The Nubuke Foundation Centre for Clay and Textiles has organised a five-day market access and exhibition for textile products (smocks), as part of activities of the foundation to mark the celebration of Dumba Festival.
The market exhibition, dubbed: “Woori Market”, (Weaving Market), showed the display of traditional fabrics (smock materials) and other items for sight attraction.
Speaking in an interview with the Ghana News Agency (GNA) at the festival grounds in Wa, Mr. Emmanuel W. Wullingdool, the Programmes Manager of the Foundation Centre for Clay and Textiles, noted that Woori Market was to create an avenue for craftswomen to sell their fabrics and smocks products.
He said the cultural and creative arts industries were among the fastest-growing sectors of the economy in the world and had become essential for inclusive economic growth, reducing inequalities, and achieving the 2030 Sustainable Development Goals.
He explained that the three-year project was made possible with financial support of the Arts for West Africa (AWA): Africa Caribbean Pacific countries (ACP) – European Union (EU) (AWA: ACP-EU) Culture programme to, among other things, provide market for women weavers in Wa, Nandom and Nadowli.
Mr. Wullingdool said the foundation, through the programme was also promoting tourism in the Wa and Nandom Municipalities and Nadowli-Kaleo district with the profiling of tourist attractions.
“According to the United Nations Educational Scientific and Cultural Organisation (UNESCO), the cultural and creative industries are among the fastest-growing sectors in the world.
“With an estimated global worth of US$4.3 trillion per year, the culture sector now accounts for 6.1 per cent of the global economy,” he indicated.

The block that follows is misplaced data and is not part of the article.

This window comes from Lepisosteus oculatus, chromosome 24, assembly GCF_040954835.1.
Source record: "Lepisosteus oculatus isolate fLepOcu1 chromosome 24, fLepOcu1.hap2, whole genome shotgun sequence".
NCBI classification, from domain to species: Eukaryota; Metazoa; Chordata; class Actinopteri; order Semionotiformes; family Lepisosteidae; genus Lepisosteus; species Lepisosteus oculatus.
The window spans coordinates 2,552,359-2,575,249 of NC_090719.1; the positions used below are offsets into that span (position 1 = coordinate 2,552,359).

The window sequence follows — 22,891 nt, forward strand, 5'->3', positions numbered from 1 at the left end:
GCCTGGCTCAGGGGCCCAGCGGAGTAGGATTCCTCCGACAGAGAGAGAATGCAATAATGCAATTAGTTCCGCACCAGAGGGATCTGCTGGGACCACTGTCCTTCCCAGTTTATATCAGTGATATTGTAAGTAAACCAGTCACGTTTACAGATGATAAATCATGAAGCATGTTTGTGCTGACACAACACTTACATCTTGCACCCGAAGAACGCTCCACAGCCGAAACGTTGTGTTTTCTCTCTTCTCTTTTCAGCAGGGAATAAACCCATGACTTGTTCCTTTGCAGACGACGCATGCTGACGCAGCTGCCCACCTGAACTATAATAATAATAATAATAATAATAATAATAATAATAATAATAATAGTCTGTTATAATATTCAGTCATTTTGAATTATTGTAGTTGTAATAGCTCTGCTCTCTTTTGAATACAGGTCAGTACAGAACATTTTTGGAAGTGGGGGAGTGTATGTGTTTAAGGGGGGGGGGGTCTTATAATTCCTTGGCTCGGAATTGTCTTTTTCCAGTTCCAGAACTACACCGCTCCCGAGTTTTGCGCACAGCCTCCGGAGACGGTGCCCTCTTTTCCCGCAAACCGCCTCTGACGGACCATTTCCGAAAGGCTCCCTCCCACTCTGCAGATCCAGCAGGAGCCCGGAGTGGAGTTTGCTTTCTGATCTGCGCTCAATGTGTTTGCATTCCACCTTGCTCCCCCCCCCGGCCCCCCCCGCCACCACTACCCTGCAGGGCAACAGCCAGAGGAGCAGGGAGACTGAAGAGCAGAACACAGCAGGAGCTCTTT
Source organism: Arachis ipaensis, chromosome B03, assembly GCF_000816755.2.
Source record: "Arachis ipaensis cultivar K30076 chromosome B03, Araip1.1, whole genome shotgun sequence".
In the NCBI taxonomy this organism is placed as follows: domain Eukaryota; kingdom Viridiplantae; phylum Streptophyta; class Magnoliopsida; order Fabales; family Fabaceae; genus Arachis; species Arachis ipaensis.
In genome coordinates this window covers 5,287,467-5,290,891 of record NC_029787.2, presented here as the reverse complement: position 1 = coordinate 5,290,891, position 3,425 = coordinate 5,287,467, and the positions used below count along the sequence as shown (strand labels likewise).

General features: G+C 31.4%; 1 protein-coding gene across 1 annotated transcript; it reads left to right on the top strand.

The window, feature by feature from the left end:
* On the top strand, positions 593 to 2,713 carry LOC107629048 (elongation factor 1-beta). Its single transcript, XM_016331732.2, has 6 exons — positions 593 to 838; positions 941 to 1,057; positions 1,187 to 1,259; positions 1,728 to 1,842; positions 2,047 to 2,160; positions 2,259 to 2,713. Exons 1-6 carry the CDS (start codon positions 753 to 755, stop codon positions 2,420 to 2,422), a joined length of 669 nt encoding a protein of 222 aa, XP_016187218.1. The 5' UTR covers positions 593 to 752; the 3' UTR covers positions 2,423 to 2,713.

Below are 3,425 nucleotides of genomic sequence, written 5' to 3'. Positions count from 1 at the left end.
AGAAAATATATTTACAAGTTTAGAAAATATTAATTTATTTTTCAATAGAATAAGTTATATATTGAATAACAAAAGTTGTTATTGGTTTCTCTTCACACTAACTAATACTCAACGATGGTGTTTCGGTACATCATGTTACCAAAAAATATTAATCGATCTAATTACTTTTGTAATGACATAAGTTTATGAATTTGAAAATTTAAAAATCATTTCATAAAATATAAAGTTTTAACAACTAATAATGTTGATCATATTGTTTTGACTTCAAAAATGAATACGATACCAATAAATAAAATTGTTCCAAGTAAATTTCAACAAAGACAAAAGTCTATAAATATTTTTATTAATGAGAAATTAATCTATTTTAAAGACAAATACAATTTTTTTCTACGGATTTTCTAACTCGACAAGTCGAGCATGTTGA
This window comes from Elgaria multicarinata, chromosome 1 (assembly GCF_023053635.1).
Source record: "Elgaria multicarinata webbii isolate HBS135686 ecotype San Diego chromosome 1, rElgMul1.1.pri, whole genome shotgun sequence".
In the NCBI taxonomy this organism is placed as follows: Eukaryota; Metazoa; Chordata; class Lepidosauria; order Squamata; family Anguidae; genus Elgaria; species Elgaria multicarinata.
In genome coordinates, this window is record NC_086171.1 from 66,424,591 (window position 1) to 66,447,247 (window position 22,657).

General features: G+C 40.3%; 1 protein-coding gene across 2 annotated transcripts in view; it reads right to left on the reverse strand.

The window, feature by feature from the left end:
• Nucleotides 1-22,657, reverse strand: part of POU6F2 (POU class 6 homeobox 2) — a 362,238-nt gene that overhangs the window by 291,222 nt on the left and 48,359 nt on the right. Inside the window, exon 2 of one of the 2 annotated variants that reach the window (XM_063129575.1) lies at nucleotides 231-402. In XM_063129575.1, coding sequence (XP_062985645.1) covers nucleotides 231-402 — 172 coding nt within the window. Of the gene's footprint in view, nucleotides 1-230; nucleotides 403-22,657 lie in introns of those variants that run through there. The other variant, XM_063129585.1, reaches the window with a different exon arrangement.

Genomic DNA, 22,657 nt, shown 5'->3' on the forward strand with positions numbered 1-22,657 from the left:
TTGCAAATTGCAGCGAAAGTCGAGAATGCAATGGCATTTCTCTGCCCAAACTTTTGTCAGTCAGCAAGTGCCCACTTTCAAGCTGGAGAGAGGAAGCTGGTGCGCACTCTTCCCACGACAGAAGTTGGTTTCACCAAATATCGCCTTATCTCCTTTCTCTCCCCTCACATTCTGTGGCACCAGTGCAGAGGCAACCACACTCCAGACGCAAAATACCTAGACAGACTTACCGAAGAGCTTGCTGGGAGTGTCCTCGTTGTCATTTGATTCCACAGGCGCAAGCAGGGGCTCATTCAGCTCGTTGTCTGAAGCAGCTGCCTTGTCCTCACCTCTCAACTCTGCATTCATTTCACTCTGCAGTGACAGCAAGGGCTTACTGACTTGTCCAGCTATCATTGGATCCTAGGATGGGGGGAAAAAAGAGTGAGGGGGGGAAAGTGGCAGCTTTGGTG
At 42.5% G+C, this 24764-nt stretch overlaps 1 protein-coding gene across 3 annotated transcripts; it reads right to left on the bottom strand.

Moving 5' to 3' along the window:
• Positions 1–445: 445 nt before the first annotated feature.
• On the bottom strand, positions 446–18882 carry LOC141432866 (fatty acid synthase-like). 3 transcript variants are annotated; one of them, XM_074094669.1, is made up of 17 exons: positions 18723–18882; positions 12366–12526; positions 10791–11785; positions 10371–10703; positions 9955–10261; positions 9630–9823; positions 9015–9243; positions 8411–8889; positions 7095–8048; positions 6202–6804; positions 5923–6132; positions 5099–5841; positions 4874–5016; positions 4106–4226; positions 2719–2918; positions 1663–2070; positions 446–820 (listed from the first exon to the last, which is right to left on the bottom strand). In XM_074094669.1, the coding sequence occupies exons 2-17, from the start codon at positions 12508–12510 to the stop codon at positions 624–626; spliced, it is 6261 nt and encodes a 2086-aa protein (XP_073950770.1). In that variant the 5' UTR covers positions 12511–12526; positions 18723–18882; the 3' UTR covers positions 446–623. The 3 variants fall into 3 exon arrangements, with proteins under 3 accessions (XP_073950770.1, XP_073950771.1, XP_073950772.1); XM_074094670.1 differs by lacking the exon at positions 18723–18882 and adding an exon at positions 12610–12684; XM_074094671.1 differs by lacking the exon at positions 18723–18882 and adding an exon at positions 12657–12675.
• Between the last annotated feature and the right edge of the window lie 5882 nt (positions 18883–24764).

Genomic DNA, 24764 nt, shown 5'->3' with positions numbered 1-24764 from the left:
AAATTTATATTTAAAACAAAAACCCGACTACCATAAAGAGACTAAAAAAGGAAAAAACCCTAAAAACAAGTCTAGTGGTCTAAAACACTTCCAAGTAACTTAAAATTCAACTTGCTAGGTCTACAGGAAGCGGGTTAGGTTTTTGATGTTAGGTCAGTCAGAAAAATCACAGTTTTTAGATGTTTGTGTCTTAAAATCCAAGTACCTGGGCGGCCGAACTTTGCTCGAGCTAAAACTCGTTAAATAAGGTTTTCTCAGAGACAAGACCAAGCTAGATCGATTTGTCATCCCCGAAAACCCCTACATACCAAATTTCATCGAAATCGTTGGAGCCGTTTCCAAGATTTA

The Programmes Manager said the Foundation currently worked with over 400 weavers and had carried out a series of activities including engaging with the community members in the project towns.
He said in addition to creating market access for the weavers, the Foundation was to develop an ‘Art town’ concept in Ghana with pillars based on weaving, which was the creative production of the towns.
“The ‘Art town’ concept also lends itself to explorations of the effects of weaving on other economic activities such as tourism, capacity development, and research applications,” he intimated.
Mr. Wullingdool explained that data from the 2010 Ghana Population and Housing Census indicated that 10 per cent of people employed (15 years above) in the Upper West Region were involved in the craft and related trade industries.
He added that almost one-fifth of the working population in Wa was in the creative art industry with women (14.7%) occupying a greater proportion of the actors in that industry than men (5.6%).
Mr. Wullingdool said the Woori Market was the maiden edition and would be made a quarterly tradition to be replicated every year to support attempts at creating market access for the weavers in Wa and beyond.